From: Michael Ellerman
Date: Thu Dec 21 2017 - 07:10:55 EST

Josh Poimboeuf <jpoimboe@xxxxxxxxxx> writes:

> On Tue, Dec 19, 2017 at 12:28:33PM +0100, Torsten Duwe wrote:
>> On Mon, Dec 18, 2017 at 12:56:22PM -0600, Josh Poimboeuf wrote:
>> > On Mon, Dec 18, 2017 at 03:33:34PM +1000, Nicholas Piggin wrote:
>> > > On Sun, 17 Dec 2017 20:58:54 -0600
>> > > Josh Poimboeuf <jpoimboe@xxxxxxxxxx> wrote:
>> > >
>> > > > On Fri, Dec 15, 2017 at 07:40:09PM +1000, Nicholas Piggin wrote:
>> > > > > On Tue, 12 Dec 2017 08:05:01 -0600
>> > > > > Josh Poimboeuf <jpoimboe@xxxxxxxxxx> wrote:
>> > > > >
>> > > > > > What about leaf functions? If a leaf function doesn't establish a stack
>> > > > > > frame, and it has inline asm which contains a blr to another function,
>> > > > > > this ABI is broken.
>> > > >
>> > > > Oops, I meant to say "bl" instead of "blr".
>> You need to save LR, one way or the other. If gcc thinks it's a leaf function and
>> does not do it, nor does your asm code, you'll return in an endless loop => bug.
> Ah, so the function's return path would be corrupted, and an unreliable
> stack trace would be the least of our problems.

That's mostly true.

It is possible to save LR somewhere other than the correct stack slot,
in which case you can return correctly but still confuse the unwinder. A
function can hide its caller that way.

It's stupid and we should never do it, but it's not impossible.


> So with your proposal, I think I'm convinced that we don't need objtool
> for ppc64le. Does anyone disagree?

I don't disagree, but I'd be happier if we did have objtool support.

Just because it would give us a lot more certainty that we're doing the
right thing everywhere, including in hand-coded asm and inline asm.

It's easy to write powerpc asm such that stack traces are reliable, but
it is *possible* to break them.

> There are still a few more things that need to be looked at:
> 1) With function graph tracing enabled, is the unwinder smart enough to
> get the original function return address, e.g. by calling
> ftrace_graph_ret_addr()?

No I don't think so.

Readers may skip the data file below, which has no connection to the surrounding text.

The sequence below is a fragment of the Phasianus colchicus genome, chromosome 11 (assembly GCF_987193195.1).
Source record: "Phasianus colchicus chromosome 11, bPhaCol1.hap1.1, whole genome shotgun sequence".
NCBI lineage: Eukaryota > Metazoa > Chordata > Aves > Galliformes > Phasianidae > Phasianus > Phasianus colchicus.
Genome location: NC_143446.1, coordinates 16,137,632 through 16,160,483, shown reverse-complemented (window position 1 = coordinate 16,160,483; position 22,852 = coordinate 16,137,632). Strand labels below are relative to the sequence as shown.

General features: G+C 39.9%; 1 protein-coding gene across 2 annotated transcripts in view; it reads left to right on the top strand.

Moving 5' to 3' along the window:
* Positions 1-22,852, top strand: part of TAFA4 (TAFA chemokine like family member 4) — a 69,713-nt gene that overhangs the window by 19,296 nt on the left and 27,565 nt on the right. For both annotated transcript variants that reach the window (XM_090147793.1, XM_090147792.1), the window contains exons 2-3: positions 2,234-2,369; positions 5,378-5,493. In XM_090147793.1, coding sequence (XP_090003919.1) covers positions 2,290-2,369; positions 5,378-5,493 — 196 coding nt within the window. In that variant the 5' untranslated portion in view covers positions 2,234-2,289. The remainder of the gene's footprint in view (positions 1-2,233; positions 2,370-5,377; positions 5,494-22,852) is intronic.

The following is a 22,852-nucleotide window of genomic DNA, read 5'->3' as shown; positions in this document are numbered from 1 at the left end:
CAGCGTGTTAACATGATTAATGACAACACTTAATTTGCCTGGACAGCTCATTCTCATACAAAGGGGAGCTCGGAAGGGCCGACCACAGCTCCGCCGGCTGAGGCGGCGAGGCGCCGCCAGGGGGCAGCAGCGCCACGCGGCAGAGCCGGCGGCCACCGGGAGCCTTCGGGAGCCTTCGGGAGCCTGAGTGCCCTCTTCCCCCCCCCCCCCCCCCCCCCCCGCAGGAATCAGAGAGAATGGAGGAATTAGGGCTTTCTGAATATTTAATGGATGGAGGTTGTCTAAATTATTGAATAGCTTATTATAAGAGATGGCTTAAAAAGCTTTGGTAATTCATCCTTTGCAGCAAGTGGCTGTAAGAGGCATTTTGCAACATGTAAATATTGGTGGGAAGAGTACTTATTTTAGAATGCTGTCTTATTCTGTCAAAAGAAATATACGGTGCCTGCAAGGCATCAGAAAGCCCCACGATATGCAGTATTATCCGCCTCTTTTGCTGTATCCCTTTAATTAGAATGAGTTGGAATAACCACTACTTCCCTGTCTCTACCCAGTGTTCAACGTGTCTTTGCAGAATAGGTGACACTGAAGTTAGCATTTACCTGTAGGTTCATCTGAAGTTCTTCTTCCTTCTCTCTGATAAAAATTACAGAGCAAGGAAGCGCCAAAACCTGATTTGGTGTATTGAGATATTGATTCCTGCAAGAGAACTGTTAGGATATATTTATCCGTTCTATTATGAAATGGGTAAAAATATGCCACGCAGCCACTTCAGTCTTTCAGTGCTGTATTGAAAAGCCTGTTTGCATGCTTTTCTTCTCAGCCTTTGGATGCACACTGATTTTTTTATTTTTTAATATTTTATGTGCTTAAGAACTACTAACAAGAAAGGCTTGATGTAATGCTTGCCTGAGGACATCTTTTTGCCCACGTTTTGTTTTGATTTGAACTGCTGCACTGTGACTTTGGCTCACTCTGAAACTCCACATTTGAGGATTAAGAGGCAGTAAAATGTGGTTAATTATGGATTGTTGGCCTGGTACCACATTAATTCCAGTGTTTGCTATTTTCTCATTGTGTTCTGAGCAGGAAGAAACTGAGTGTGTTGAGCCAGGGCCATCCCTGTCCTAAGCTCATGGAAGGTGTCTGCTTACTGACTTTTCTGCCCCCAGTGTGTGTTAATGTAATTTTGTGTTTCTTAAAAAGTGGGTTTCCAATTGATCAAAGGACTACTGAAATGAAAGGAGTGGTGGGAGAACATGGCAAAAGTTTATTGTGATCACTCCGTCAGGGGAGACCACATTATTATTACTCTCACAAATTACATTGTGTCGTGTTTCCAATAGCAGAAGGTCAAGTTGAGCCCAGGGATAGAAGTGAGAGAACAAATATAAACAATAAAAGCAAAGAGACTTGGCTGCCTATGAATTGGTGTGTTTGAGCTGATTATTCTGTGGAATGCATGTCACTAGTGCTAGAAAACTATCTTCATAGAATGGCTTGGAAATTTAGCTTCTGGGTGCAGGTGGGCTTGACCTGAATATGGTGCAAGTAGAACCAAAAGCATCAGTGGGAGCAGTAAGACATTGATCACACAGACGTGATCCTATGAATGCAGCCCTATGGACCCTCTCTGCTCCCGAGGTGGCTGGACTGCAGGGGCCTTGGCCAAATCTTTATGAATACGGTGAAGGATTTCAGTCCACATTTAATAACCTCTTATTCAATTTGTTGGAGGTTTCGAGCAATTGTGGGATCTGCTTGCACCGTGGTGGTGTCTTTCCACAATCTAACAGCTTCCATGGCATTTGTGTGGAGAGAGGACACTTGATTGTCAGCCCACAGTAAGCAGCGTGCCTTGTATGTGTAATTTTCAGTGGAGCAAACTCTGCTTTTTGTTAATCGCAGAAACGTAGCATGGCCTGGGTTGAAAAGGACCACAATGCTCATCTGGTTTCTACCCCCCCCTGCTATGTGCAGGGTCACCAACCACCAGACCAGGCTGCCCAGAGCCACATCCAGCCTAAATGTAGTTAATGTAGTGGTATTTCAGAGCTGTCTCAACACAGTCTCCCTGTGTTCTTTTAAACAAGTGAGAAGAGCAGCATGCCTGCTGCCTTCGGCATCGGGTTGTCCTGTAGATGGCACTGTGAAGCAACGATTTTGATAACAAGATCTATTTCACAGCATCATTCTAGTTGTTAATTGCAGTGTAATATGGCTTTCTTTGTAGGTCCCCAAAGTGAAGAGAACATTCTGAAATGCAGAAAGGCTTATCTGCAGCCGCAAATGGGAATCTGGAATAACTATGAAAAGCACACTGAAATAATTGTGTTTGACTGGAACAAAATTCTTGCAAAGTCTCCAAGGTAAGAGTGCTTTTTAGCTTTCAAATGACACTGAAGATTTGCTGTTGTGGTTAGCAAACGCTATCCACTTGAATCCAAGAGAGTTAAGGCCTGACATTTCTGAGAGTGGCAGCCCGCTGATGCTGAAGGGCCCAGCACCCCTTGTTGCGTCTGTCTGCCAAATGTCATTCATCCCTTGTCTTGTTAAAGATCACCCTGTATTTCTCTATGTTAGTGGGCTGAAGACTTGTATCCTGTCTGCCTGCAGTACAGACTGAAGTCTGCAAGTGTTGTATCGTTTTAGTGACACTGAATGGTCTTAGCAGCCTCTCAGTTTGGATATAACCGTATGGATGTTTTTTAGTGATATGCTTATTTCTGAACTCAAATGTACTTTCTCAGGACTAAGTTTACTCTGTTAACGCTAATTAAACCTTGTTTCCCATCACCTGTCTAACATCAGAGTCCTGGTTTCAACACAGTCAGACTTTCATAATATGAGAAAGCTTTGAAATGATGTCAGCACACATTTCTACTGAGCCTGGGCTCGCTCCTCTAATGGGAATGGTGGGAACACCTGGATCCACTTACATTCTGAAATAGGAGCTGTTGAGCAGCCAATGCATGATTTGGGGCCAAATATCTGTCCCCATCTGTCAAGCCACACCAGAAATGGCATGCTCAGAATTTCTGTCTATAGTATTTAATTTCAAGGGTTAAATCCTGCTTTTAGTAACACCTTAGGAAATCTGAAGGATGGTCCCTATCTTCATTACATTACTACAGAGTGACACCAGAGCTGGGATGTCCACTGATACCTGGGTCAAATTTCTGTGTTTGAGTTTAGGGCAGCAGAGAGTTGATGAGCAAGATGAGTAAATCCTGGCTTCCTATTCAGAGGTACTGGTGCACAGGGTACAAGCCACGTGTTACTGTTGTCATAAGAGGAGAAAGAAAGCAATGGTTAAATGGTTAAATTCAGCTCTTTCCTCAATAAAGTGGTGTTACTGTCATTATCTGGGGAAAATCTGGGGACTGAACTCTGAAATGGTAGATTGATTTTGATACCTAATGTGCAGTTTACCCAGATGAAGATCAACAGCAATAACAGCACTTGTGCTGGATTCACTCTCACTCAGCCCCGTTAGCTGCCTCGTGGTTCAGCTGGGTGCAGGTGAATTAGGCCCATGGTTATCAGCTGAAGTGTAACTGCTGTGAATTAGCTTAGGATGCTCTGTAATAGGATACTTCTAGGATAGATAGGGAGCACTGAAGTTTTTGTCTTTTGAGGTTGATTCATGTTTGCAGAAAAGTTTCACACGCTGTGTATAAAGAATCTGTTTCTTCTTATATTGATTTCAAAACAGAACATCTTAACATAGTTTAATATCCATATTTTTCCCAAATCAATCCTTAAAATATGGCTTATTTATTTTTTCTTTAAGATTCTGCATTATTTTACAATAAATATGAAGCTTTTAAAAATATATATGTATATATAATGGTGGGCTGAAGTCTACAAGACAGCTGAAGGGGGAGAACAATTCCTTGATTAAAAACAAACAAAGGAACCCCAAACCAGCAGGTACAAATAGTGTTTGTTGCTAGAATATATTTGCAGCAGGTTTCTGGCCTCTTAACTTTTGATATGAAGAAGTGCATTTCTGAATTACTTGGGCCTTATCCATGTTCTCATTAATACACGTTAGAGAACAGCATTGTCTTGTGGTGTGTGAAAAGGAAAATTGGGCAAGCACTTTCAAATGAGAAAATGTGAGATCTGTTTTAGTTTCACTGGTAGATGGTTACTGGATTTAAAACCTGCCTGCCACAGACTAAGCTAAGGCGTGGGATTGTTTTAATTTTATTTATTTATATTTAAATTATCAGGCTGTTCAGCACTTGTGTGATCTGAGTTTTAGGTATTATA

> 2) Similar question for kretprobes.
> 3) Any other issues with generated code (e.g., bpf, ftrace trampolines),
> runtime patching (e.g., CPU feature alternatives), kprobes, paravirt,
> etc, that might confuse the unwinder?

We'll have to look, I can't be sure off the top of my head.

> 4) As a sanity check, it *might* be a good idea for
> save_stack_trace_tsk_reliable() to ensure that it always reaches the
> end of the stack. There are several ways to do that:
> - If the syscall entry stack frame is always the same size, then the
> "end" would simply mean that the stack pointer is at a certain
> offset from the end of the task stack page. However this might not
> work for kthreads and idle tasks, unless their stacks also start at
> the same offset. (On x86 we actually standardized the end of stack
> location for all tasks, both user and kernel.)

Yeah it differs between user and kernel.

> - If the unwinder can get to the syscall frame, it can presumably
> examine regs->msr to check the PR bit to ensure it got all the way
> to syscall entry. But again this might only work for user tasks,
> depending on how kernel task stacks are set up.

That sounds like a good idea. We could possibly mark the last frame of
kernel tasks somehow.

> - Or a different approach would be to do error checking along the
> way, and reporting an error for any unexpected conditions.
> However, given that backlink/LR corruption doesn't seem possible with
> this architecture, maybe #4 would be overkill. Personally I would
> feel more comfortable with an "end" check and a WARN() if it doesn't
> reach the end.

Yeah I agree.